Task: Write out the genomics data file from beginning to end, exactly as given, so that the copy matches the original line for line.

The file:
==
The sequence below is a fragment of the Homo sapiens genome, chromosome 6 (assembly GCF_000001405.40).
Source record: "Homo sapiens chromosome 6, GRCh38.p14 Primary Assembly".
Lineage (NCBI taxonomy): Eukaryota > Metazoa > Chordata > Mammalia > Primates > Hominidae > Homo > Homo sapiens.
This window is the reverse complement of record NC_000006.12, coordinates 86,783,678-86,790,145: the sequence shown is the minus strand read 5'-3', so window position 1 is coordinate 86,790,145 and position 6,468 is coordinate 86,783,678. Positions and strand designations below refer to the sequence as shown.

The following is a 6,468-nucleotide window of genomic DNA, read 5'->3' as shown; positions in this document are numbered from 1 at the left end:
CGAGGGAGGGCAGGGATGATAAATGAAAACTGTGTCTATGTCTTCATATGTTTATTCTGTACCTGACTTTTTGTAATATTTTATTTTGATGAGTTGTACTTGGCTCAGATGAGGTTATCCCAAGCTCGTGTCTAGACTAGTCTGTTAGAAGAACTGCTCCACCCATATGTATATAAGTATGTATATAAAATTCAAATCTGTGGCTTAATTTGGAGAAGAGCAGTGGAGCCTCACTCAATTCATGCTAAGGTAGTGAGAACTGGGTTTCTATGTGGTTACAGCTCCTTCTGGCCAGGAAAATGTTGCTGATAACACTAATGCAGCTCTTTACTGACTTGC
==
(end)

The sequence below is a fragment of the Homo sapiens genome, chromosome 6 (assembly GCF_000001405.40).
Source record: "Homo sapiens chromosome 6, GRCh38.p14 Primary Assembly".
Lineage (NCBI taxonomy): Eukaryota > Metazoa > Chordata > Mammalia > Primates > Hominidae > Homo > Homo sapiens.
This window is the reverse complement of record NC_000006.12, coordinates 86,783,678-86,790,145: the sequence shown is the minus strand read 5'-3', so window position 1 is coordinate 86,790,145 and position 6,468 is coordinate 86,783,678. Positions and strand designations below refer to the sequence as shown.

The following is a 6,468-nucleotide window of genomic DNA, read 5'->3' as shown; positions in this document are numbered from 1 at the left end:
CGAGGGAGGGCAGGGATGATAAATGAAAACTGTGTCTATGTCTTCATATGTTTATTCTGTACCTGACTTTTTGTAATATTTTATTTTGATGAGTTGTACTTGGCTCAGATGAGGTTATCCCAAGCTCGTGTCTAGACTAGTCTGTTAGAAGAACTGCTCCACCCATATGTATATAAGTATGTATATAAAATTCAAATCTGTGGCTTAATTTGGAGAAGAGCAGTGGAGCCTCACTCAATTCATGCTAAGGTAGTGAGAACTGGGTTTCTATGTGGTTACAGCTCCTTCTGGCCAGGAAAATGTTGCTGATAACACTAATGCAGCTCTTTACTGACTTGC